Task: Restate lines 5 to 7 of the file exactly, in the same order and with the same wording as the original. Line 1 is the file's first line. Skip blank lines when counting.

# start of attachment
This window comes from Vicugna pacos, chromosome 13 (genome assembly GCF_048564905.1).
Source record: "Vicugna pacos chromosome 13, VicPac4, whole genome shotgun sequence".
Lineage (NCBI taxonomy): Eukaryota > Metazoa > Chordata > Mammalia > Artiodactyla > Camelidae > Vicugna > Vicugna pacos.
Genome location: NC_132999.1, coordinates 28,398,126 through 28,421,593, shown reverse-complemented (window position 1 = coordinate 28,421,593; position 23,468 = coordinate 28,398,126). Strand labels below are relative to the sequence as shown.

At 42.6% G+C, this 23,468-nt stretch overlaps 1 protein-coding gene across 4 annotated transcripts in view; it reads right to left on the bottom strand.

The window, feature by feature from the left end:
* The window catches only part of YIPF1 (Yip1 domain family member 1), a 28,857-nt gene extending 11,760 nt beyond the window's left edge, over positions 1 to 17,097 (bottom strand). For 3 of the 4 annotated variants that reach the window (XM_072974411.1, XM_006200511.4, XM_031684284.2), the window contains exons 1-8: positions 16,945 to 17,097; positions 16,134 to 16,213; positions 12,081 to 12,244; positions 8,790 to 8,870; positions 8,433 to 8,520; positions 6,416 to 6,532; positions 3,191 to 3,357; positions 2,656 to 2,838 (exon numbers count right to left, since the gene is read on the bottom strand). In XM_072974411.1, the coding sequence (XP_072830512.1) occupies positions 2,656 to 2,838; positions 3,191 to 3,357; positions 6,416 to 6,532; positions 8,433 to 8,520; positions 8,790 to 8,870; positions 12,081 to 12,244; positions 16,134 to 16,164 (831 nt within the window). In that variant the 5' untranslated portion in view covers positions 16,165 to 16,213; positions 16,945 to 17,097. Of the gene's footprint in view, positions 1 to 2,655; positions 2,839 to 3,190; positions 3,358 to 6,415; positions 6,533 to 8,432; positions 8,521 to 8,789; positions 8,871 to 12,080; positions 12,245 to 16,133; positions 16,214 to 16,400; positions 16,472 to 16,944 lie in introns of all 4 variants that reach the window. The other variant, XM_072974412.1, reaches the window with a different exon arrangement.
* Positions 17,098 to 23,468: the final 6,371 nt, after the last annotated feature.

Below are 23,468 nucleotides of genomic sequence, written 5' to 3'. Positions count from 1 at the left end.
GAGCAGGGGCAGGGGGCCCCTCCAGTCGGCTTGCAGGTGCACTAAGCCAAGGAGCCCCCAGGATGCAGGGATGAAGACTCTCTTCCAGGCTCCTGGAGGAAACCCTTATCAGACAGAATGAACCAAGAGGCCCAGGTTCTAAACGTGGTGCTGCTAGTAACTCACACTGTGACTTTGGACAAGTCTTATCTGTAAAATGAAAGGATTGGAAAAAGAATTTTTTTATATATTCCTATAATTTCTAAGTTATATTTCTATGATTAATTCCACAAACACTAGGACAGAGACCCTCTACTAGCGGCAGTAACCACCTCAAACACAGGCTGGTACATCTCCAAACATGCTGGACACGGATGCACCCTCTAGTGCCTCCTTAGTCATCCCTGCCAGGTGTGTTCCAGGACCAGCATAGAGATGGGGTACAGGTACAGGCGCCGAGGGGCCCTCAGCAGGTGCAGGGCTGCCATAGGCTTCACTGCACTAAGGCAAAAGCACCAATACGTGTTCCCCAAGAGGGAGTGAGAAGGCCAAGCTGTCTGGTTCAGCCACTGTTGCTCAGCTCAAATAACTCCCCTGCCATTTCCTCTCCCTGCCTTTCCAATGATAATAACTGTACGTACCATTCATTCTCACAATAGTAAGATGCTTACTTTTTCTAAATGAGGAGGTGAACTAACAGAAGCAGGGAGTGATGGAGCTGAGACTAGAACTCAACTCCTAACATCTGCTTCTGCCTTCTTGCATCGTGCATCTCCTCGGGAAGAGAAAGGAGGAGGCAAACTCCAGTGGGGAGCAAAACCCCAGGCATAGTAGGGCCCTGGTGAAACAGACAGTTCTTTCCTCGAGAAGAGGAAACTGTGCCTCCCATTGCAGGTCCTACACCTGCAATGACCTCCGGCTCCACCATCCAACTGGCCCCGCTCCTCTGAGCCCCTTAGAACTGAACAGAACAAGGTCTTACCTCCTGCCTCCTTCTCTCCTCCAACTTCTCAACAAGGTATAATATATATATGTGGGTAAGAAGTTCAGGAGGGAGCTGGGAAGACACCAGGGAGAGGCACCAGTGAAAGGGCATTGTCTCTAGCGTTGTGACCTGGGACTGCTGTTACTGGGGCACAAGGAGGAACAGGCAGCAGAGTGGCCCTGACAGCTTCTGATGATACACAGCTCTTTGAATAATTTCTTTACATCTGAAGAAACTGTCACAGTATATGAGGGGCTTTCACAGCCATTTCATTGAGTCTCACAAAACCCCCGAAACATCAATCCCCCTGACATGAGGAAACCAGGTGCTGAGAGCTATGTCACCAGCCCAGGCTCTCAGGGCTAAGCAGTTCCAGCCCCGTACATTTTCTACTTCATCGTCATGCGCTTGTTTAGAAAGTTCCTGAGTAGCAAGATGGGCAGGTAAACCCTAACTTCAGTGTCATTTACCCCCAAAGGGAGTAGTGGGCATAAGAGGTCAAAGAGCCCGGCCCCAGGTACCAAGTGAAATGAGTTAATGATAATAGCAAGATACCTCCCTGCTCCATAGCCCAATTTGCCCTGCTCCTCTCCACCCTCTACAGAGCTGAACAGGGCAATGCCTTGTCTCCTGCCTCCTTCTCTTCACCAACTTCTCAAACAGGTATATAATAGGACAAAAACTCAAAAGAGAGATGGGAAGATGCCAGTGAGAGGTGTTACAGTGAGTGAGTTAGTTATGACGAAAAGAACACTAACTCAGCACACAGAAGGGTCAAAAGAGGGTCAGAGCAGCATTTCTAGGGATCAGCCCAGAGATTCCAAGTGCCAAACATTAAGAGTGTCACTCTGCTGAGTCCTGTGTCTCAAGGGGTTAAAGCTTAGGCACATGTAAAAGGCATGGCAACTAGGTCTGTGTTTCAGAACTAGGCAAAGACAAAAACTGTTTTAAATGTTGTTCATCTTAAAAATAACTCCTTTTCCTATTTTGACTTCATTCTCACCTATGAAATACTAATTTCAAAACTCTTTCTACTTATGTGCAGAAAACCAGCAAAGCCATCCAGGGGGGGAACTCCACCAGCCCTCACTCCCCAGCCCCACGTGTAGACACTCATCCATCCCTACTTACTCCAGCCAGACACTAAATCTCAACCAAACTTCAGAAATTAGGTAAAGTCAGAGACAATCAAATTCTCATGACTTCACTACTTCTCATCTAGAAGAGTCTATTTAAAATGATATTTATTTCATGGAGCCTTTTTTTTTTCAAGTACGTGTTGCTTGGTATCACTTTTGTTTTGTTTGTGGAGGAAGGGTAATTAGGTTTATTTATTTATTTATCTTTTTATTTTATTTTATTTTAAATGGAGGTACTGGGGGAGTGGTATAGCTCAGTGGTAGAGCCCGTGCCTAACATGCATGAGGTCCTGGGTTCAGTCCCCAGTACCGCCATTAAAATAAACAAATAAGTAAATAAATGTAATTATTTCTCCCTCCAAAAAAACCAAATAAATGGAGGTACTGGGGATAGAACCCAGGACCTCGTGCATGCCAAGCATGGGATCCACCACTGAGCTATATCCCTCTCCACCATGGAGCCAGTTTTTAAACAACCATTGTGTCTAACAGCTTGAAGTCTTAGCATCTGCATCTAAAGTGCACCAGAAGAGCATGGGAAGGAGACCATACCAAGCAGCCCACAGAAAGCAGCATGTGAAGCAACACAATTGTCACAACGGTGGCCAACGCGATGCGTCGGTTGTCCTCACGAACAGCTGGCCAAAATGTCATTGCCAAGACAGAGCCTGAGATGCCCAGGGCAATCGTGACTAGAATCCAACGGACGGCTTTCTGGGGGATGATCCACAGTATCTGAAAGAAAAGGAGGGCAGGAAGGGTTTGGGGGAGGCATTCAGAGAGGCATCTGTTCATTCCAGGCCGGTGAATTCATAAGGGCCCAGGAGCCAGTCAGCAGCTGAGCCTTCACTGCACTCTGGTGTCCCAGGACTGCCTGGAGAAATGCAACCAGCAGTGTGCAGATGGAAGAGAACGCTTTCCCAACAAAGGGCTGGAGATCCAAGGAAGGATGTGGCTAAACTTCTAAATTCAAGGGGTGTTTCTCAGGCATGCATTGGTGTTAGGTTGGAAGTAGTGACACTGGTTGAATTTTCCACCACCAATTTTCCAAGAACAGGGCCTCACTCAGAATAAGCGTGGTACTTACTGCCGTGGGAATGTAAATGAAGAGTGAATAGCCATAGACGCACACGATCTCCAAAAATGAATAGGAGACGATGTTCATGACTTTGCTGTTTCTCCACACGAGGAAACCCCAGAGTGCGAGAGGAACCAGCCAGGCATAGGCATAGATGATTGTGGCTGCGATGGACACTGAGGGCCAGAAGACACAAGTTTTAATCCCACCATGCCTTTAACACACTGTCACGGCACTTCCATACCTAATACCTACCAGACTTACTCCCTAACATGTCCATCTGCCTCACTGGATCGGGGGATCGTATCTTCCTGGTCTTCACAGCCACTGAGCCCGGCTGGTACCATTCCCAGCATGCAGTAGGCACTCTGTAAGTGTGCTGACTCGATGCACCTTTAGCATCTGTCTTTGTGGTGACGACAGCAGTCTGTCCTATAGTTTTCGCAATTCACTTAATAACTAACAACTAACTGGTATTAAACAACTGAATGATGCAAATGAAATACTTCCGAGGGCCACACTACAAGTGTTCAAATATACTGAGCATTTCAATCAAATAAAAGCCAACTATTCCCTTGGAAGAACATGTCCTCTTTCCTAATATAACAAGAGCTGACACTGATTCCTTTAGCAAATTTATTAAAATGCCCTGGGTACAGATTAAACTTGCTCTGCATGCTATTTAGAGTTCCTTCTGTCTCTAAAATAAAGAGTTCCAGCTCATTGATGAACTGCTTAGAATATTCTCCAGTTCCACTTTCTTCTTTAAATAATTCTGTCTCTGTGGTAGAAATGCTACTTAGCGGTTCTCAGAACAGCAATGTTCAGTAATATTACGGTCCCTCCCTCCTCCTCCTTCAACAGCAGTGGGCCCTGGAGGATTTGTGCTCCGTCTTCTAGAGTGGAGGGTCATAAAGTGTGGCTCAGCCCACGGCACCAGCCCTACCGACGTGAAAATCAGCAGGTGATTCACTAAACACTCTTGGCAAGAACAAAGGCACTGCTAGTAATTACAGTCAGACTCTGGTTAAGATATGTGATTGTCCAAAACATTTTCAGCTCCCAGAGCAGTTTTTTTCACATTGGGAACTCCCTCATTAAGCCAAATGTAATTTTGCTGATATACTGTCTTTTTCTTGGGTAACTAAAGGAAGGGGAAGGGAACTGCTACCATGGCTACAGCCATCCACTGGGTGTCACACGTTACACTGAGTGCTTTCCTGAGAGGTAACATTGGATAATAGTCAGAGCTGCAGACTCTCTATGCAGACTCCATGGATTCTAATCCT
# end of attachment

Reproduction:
At 42.6% G+C, this 23,468-nt stretch overlaps 1 protein-coding gene across 4 annotated transcripts in view; it reads right to left on the bottom strand.

The window, feature by feature from the left end:
* The window catches only part of YIPF1 (Yip1 domain family member 1), a 28,857-nt gene extending 11,760 nt beyond the window's left edge, over positions 1 to 17,097 (bottom strand). For 3 of the 4 annotated variants that reach the window (XM_072974411.1, XM_006200511.4, XM_031684284.2), the window contains exons 1-8: positions 16,945 to 17,097; positions 16,134 to 16,213; positions 12,081 to 12,244; positions 8,790 to 8,870; positions 8,433 to 8,520; positions 6,416 to 6,532; positions 3,191 to 3,357; positions 2,656 to 2,838 (exon numbers count right to left, since the gene is read on the bottom strand). In XM_072974411.1, the coding sequence (XP_072830512.1) occupies positions 2,656 to 2,838; positions 3,191 to 3,357; positions 6,416 to 6,532; positions 8,433 to 8,520; positions 8,790 to 8,870; positions 12,081 to 12,244; positions 16,134 to 16,164 (831 nt within the window). In that variant the 5' untranslated portion in view covers positions 16,165 to 16,213; positions 16,945 to 17,097. Of the gene's footprint in view, positions 1 to 2,655; positions 2,839 to 3,190; positions 3,358 to 6,415; positions 6,533 to 8,432; positions 8,521 to 8,789; positions 8,871 to 12,080; positions 12,245 to 16,133; positions 16,214 to 16,400; positions 16,472 to 16,944 lie in introns of all 4 variants that reach the window. The other variant, XM_072974412.1, reaches the window with a different exon arrangement.